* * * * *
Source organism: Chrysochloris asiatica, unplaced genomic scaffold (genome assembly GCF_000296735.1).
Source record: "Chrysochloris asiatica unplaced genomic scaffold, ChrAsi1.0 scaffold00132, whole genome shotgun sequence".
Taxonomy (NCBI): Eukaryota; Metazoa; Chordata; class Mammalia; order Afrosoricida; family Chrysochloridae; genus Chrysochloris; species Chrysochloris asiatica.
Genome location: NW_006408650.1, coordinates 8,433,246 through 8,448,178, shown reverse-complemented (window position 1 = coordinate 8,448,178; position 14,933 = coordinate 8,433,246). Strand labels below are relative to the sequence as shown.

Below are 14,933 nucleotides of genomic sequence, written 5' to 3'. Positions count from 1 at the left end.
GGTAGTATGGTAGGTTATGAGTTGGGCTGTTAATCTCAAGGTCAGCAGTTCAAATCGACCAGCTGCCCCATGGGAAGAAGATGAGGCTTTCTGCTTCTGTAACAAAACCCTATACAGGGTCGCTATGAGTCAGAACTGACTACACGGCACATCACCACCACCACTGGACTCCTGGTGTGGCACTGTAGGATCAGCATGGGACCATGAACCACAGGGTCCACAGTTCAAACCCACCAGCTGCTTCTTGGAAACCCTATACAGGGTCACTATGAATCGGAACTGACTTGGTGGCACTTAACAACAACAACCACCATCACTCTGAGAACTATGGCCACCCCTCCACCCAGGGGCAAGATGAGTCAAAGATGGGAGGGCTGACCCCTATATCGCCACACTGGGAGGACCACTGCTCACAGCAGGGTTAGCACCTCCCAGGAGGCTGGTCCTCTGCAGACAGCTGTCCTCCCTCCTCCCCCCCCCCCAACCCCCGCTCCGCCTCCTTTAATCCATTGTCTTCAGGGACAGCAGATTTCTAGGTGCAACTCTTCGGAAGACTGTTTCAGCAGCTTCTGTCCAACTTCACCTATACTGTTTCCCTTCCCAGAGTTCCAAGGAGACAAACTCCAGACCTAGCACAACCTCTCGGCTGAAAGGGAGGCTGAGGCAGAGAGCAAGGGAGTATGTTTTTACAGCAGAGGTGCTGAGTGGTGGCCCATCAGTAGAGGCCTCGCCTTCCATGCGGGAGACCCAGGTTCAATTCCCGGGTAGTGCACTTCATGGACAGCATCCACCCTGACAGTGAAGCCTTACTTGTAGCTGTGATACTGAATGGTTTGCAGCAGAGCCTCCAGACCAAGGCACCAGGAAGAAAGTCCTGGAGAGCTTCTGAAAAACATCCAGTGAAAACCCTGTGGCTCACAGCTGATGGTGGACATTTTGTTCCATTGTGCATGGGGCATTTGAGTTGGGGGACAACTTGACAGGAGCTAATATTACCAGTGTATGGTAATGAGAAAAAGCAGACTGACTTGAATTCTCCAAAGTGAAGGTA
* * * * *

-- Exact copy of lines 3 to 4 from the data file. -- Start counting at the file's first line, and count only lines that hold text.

Taxonomy (NCBI): Eukaryota; Metazoa; Chordata; class Mammalia; order Afrosoricida; family Chrysochloridae; genus Chrysochloris; species Chrysochloris asiatica.
Genome location: NW_006408650.1, coordinates 8,433,246 through 8,448,178, shown reverse-complemented (window position 1 = coordinate 8,448,178; position 14,933 = coordinate 8,433,246). Strand labels below are relative to the sequence as shown.